The second time around, I set more realistic expectations and the results were a lot better physically and mentally. I started with longer and more vigorous walks. For my first run, I only planned to be out for 20 minutes, but to my surprise, I stayed out for 30 minutes. I set a realistic expectation and instead of being frustrated and disappointed at the end of the run I felt inspired.
As athletes (regardless of intensity) we train ourselves to constantly push ourselves. To run faster, longer, better. And the power of your mind is important component to overcome many obstacles; however as much as your mind can work to your advantage, I think it can also work against you if you are not realistic about your capabilities and your fitness level.
Like many of our trainees, FNF staff member Mandy Hale is setting a goal to get back in shape after pregnancy. She'll be chronicling her journey in a new column, Mom on the Run.
So here I am, a mother of two. I'm sitting here daydreaming about the days long gone in which I woke up and ran 6 miles before work with one of my good friends or my husband. Those were the days I lived in the city and would run to the Golden Gate Bridge, up the stairs to Coit Tower, or through the Presidio. I so looked forward to those early morning runs. It was such an exhilarating way to start the day. Not only do I miss those runs, but I miss the feeling of being in great shape.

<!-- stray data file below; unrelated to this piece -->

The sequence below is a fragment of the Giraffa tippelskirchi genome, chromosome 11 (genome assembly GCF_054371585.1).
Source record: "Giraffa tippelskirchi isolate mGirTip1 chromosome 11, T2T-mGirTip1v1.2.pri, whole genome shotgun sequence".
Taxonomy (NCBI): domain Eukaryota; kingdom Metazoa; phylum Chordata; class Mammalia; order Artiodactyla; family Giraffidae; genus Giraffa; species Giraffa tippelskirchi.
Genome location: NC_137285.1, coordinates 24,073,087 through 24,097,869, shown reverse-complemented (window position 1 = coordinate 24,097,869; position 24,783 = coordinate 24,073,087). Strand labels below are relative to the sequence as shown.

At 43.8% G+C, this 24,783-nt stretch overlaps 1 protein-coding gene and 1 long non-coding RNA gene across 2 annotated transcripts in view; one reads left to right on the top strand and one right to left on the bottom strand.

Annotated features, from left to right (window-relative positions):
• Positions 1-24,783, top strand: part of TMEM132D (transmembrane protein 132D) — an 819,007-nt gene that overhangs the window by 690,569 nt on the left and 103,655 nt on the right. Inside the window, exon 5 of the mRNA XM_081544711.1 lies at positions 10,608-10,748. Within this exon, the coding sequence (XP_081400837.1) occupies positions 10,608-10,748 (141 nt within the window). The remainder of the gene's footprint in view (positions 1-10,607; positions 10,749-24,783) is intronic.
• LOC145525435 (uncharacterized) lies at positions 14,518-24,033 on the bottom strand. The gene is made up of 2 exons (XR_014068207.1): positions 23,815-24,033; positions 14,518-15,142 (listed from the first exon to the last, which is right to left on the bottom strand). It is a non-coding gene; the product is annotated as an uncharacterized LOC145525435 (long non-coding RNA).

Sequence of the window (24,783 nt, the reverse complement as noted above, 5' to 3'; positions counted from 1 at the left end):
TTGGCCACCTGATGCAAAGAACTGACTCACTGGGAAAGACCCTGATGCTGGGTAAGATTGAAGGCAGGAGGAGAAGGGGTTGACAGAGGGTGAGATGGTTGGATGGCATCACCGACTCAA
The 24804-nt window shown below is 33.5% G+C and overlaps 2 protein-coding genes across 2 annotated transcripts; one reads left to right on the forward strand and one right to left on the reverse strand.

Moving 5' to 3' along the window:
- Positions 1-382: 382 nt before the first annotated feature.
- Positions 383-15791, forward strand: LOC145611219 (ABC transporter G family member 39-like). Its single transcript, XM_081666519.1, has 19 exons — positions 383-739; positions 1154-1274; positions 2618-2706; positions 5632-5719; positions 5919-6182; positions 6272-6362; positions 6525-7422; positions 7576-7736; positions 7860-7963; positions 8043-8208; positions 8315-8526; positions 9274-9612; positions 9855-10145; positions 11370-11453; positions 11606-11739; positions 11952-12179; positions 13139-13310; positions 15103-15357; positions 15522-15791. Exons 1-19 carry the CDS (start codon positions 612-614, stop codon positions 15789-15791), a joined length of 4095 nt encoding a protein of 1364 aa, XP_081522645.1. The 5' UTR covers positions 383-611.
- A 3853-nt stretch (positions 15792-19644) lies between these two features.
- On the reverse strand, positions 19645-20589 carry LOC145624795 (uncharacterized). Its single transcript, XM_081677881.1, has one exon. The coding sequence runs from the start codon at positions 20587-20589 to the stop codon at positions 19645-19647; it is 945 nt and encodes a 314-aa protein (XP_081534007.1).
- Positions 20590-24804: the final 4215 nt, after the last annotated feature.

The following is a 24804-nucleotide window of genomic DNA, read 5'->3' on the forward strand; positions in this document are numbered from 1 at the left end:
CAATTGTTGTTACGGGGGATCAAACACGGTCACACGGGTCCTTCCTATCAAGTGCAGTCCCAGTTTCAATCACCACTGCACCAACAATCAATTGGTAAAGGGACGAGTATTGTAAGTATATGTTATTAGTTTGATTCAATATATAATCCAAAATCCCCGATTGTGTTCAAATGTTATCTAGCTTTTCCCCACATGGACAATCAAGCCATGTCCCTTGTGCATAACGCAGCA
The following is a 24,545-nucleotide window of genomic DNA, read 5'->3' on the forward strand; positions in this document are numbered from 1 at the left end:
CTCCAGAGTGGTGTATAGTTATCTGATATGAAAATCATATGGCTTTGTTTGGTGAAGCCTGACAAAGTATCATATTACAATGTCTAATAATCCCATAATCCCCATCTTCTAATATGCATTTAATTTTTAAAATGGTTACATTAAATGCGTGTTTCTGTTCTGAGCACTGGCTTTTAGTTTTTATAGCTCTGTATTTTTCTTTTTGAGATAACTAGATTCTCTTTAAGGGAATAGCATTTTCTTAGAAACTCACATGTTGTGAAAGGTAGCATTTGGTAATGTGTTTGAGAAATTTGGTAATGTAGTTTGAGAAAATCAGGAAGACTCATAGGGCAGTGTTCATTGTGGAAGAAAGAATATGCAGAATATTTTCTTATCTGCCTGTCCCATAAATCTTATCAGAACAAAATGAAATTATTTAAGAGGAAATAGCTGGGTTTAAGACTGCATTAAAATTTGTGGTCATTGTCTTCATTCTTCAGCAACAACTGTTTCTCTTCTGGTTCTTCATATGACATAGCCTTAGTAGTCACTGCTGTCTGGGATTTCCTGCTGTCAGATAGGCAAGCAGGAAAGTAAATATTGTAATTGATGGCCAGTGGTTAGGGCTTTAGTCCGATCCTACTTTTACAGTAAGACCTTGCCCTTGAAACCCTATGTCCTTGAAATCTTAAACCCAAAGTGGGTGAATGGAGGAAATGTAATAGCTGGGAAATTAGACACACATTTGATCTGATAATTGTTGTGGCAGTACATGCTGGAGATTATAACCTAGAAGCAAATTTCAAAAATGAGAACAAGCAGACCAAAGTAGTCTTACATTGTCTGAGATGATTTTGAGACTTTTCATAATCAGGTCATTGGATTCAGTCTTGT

Three years ago, I ran my first marathon. It was a major accomplishment and a major investment of time to train. I was training with my husband so it was easy to find time when the longs runs were a priority in both of our lives. A few months after the race, I was pregnant with my first child. My running quickly was reduced to slow jogging/walking as it became uncomfortable to run. And my daily walking was reduced to weekend yoga when I hardly had the energy to go to work, let alone exercise. After my son was born, I tried to run, and I did, but finding the time was difficult. And running usually involved pushing a jogging stroller which was hard. And then 10 months later I became pregnant with my second, and the same thing happened all over again. And here I am daydreaming about those early morning carefree runs. Now I have even less time, but it has become an even greater priority.
I know it won’t be easy, but I want to regain my condition pre-pregnancy and the only way to do it is jump in full force. I am planning a 10k at the end of October and a half marathon after the new year. My biggest concern is finding the time, but with my husband on board with the plan, we can make it happen.
My first plan of action is to put my goals in the Focus-N-Fly site and get a schedule. And then I have to actually figure out when I have the time to complete the designated work-outs. It will most likely involve running in the wee hours of the morning or after the sun goes down, but it will happen.
So here I am mother of two making a pact to myself (and to you) to return to that feeling of being in great shape.